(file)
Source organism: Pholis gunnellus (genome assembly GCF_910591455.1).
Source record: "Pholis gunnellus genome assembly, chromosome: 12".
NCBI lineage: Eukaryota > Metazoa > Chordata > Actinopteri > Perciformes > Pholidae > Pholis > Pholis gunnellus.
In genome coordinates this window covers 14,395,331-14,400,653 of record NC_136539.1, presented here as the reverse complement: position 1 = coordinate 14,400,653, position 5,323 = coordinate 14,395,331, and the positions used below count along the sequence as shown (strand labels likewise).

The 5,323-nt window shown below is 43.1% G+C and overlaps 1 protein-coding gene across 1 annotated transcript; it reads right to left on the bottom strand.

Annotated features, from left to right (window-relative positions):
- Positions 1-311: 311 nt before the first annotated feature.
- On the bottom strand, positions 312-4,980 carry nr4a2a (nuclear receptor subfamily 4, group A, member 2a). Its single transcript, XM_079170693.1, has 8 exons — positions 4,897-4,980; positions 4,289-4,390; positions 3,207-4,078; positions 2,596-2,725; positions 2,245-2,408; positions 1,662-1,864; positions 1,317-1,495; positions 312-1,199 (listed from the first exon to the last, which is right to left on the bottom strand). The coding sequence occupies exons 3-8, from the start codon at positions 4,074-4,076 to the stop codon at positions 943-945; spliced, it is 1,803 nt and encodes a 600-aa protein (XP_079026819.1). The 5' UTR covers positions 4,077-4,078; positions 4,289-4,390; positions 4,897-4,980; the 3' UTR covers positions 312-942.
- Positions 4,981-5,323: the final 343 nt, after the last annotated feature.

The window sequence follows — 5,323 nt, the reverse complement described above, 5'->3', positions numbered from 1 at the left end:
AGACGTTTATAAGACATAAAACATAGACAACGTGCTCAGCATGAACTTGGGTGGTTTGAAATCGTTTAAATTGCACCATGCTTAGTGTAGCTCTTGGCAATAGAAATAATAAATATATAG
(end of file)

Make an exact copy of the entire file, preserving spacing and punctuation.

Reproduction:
Source organism: Pholis gunnellus (genome assembly GCF_910591455.1).
Source record: "Pholis gunnellus genome assembly, chromosome: 12".
NCBI lineage: Eukaryota > Metazoa > Chordata > Actinopteri > Perciformes > Pholidae > Pholis > Pholis gunnellus.
In genome coordinates this window covers 14,395,331-14,400,653 of record NC_136539.1, presented here as the reverse complement: position 1 = coordinate 14,400,653, position 5,323 = coordinate 14,395,331, and the positions used below count along the sequence as shown (strand labels likewise).

The 5,323-nt window shown below is 43.1% G+C and overlaps 1 protein-coding gene across 1 annotated transcript; it reads right to left on the bottom strand.

Annotated features, from left to right (window-relative positions):
- Positions 1-311: 311 nt before the first annotated feature.
- On the bottom strand, positions 312-4,980 carry nr4a2a (nuclear receptor subfamily 4, group A, member 2a). Its single transcript, XM_079170693.1, has 8 exons — positions 4,897-4,980; positions 4,289-4,390; positions 3,207-4,078; positions 2,596-2,725; positions 2,245-2,408; positions 1,662-1,864; positions 1,317-1,495; positions 312-1,199 (listed from the first exon to the last, which is right to left on the bottom strand). The coding sequence occupies exons 3-8, from the start codon at positions 4,074-4,076 to the stop codon at positions 943-945; spliced, it is 1,803 nt and encodes a 600-aa protein (XP_079026819.1). The 5' UTR covers positions 4,077-4,078; positions 4,289-4,390; positions 4,897-4,980; the 3' UTR covers positions 312-942.
- Positions 4,981-5,323: the final 343 nt, after the last annotated feature.

The window sequence follows — 5,323 nt, the reverse complement described above, 5'->3', positions numbered from 1 at the left end:
AGACGTTTATAAGACATAAAACATAGACAACGTGCTCAGCATGAACTTGGGTGGTTTGAAATCGTTTAAATTGCACCATGCTTAGTGTAGCTCTTGGCAATAGAAATAATAAATATATAG